Antoni Gaudi’s Casa Batllo
Last week I went to Barcelona for the legal workshop of the Free Software Foundation Europe. The annual event attracts the leading legal thinkers on free and open source software from across Europe, as well as a good many from the US and Asia. This was my third year at the conference, and it was good to see friends and discuss FOSS issues. Before and after the conference I explored some of Barcelona and Madrid.
On the roof of Gaudi’s La Pedrera
The conference hotel was on Passeig de Gracia, one of Barcelona’s busy, broad, tree-lines avenues, in the area of some of Antoni Gaudi’s strange and compelling buildings. The FSFE group had a guided tour of Casa Batllo, a row house that Gaudi transformed early in the twentieth century with themes of St. George and the dragon and forms of nature. I also visited La Pedrera, his famous apartment house with undulating walls and sculpted chimneys, and La Sagrada Familia, his still unfinished soaring and dripping cathedral. I still can’t say I really love Gaudi, but I respect his refusal to compromise his vision, and I find it cheering that the city embraces it.
La Sagrada Familia
On Saturday I went to Madrid to look about. This was ambitious — something like deciding after a visit to D.C. to have a day to see New York City. I got off to a rough start. The cab driver loaded my bag in the back of his hatch back vehicle, and as I stepped forward to hand him my backpack, he forcefully slammed the back gate down and hit my head. I noticed I was dripping blood as he guided me back to the hotel.
The desk clerks looked shocked to see me, and when I got to the bathroom I saw why: I looked like Carrie after the prom went bad. I thought I might need to go to the hospital for some stitches, but decided to try holding a dressing on it to get the bleeding stopped as we went to the airport. This worked, though I got blood on my shirt, and the front of my hair had a distinctive red cast.
My flight went smoothly, and after checking into a hotel near the airport and cleaning up, I took a shuttle into Madrid, arriving at the Puerta de Alcala around noon. The weather was clear and breezy, with temperatures in the mid sixties. I bought a cheap guide with a map and went into power tourist mode.
My first impressions were: Madrid is magnificent! The big public squares have impressive sculptures, fountains, and buildings, including many ornate baroque and classical facades. It seemed energized, like New York, but also stately, like Rome.
My primary objective was to see some of the great art there. I made my way to the Prado via the impressive Plaza de Cibeles. There was a line to get into the museum, but it moved quickly, and although it was crowded at first, the crowds quickly thinned. I’d expected a fusty museum, but it was not that at all. The art was given plenty of space and helpful labeling both in Spanish and English. It did not seem as comprehensive as the Met, but was more digestible.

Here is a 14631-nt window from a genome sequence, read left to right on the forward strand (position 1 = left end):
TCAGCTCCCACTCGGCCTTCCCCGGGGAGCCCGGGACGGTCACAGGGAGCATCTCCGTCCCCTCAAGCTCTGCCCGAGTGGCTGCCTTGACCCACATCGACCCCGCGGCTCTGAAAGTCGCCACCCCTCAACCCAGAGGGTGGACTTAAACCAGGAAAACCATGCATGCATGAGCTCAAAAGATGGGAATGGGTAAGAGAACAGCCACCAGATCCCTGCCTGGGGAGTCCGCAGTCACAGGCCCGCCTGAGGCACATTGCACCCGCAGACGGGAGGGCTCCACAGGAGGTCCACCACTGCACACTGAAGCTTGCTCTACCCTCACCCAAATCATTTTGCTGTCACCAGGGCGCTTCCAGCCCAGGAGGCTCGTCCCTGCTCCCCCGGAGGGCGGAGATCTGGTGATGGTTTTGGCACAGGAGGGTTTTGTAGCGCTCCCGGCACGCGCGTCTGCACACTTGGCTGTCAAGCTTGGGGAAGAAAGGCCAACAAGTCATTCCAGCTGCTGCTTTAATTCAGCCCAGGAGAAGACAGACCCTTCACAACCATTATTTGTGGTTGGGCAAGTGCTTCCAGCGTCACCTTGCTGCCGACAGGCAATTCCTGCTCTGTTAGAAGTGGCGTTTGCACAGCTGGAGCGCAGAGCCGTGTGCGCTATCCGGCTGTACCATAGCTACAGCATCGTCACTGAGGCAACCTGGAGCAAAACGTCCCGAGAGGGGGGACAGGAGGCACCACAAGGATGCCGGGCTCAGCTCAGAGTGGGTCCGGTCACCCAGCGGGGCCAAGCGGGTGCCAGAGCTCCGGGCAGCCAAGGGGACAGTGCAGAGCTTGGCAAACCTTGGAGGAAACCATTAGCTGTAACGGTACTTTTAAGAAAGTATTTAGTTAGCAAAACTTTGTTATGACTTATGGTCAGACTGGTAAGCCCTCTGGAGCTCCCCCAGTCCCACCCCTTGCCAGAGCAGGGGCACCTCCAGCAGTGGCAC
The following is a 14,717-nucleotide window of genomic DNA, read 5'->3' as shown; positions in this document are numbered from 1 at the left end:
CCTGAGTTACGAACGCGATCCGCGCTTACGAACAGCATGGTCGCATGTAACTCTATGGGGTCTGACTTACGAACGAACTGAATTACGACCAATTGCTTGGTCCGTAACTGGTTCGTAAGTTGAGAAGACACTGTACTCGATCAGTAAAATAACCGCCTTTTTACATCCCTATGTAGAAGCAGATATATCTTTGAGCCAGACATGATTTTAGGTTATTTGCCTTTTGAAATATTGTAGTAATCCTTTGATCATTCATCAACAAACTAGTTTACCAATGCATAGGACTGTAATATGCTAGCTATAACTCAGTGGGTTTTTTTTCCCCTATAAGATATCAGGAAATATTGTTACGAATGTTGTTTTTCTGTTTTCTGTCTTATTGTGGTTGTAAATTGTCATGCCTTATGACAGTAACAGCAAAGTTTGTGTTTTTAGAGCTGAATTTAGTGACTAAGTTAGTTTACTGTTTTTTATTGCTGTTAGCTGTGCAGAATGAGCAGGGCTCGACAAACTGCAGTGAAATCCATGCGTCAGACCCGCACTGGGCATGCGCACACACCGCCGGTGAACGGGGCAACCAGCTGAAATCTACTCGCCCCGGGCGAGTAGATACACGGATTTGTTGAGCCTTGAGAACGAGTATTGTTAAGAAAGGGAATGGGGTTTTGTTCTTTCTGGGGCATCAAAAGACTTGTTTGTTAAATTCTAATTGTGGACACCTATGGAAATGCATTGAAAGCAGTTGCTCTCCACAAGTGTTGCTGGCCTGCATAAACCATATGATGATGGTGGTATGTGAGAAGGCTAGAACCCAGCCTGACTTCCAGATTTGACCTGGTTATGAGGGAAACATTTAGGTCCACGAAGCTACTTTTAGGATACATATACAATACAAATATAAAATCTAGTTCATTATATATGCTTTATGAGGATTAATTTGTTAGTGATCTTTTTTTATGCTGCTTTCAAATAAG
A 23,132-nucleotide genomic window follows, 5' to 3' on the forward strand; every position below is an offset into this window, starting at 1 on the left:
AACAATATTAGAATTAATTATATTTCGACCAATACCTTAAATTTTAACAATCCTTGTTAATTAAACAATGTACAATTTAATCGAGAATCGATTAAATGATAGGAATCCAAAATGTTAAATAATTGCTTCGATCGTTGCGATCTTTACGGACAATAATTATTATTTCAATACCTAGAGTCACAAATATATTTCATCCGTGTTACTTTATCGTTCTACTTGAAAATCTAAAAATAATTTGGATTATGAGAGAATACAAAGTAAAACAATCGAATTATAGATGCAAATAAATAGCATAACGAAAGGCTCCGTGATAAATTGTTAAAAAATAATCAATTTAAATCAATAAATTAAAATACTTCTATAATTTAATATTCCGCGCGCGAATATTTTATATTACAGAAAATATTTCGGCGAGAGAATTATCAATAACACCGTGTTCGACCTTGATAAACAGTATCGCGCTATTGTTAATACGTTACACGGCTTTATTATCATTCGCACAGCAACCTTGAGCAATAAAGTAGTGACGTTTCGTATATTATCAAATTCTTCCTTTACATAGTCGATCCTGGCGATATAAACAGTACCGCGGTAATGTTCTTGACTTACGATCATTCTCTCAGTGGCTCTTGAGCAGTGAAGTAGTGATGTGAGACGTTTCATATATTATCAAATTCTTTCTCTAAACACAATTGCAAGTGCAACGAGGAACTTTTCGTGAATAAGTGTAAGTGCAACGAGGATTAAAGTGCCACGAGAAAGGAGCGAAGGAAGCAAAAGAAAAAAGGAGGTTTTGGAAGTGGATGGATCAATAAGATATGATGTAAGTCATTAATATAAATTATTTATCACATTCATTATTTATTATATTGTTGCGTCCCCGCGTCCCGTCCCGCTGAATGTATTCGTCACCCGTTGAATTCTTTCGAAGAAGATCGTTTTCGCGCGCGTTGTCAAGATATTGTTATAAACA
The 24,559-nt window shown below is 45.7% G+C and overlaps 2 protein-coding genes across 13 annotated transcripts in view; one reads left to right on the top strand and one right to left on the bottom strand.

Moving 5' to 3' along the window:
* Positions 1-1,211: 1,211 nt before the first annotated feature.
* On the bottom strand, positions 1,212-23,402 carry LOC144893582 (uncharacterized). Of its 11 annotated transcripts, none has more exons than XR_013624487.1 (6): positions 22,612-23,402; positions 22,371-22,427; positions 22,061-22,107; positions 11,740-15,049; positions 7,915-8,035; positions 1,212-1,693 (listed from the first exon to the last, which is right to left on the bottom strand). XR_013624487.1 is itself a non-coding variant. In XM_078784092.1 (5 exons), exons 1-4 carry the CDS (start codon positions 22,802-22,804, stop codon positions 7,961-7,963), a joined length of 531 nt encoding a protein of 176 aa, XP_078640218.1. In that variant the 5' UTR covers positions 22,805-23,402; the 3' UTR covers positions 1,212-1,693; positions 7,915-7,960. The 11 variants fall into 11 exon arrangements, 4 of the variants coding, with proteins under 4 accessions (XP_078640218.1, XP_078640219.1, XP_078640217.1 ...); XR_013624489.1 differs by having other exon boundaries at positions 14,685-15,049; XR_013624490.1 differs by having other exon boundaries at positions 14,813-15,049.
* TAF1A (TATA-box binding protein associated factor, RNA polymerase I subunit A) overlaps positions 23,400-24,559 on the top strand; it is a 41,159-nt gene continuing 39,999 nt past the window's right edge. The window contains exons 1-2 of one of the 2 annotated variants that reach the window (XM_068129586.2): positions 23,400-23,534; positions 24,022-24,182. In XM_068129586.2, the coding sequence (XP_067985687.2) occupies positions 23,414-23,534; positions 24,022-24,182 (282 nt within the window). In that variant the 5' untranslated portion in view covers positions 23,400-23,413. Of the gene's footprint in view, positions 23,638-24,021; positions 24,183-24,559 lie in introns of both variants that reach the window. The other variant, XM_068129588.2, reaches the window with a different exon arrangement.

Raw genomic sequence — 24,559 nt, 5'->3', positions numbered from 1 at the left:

Inside La Sagrada Familia
The particular strength of the collection is Spanish art, and I decided to focus on that. There are powerful collections of the iconic masters (El Greco, Valezquez, Goya), but good arguments for less well-known ones. None of these styles were new to me, but I tried to enter into the time and culture of some of the master works. There were some rooms that worked well as time machines, to scenes of battle, religious devotion, or daily life. I also looked at some of the works analytically, considering how the artist used the elements of line, form, texture, and, color to draw attention.
I’d planned to spend an hour or so at the Prado, but ended up staying for almost three. After a quick lunch, I took the short walk to the Reina Sofia museum, which is devoted mostly to twentieth century art. Here again, I found the works well displayed, though there was not much in the way of explanations. I was a bit puzzled by the organization, but there was a lot of great art, including particularly important works by Picasso, Gris, Leger, Braque, and an interesting collection of Surrealism.
In front of the Barcelona Museum of Contemporary Art
There were also some good examples of more recent movements, including conceptualism. So many of these schools, such as Cubism, began as a challenge to conventional thought, but have become assimilated, with their primary perceived purpose now being to serve as status symbols. But it’s still possible to approach them as expressive statements, and confront their challenges — to be affected or even discombobulated by them.
I’d planned to visit the Royal Botanical Gardens, and also to visit Thyssen-Bornemisza museum, but it was after 6:00 when I left Reina Sofia — not enough time. I decided to do a walk across the downtown area with looks at the major thoroughfares and public squares. I went up Calle de Atocha to Plaza Mayor, where there were hundreds of people out to see other people. From there I went to Puerta del Sol, with more hundreds of pedestrians, and up Gran Via, which reminded me of the tourist frenzy on New York’s Broadway.
I was relieved to exit that and make my way to the peaceful and elegant garden at Plaza de Oriente. Heading back to the west, I went through little side streets looking for a place for dinner. I was tired of vegetarian tapas, and had trouble finding a good alternative. My Android device battery was almost dead, but I ultimately had enough juice to call on Yelp to help me find an Indian restaurant for dinner. I had some comfort food — vegetable somosas and palak paneer. It was good.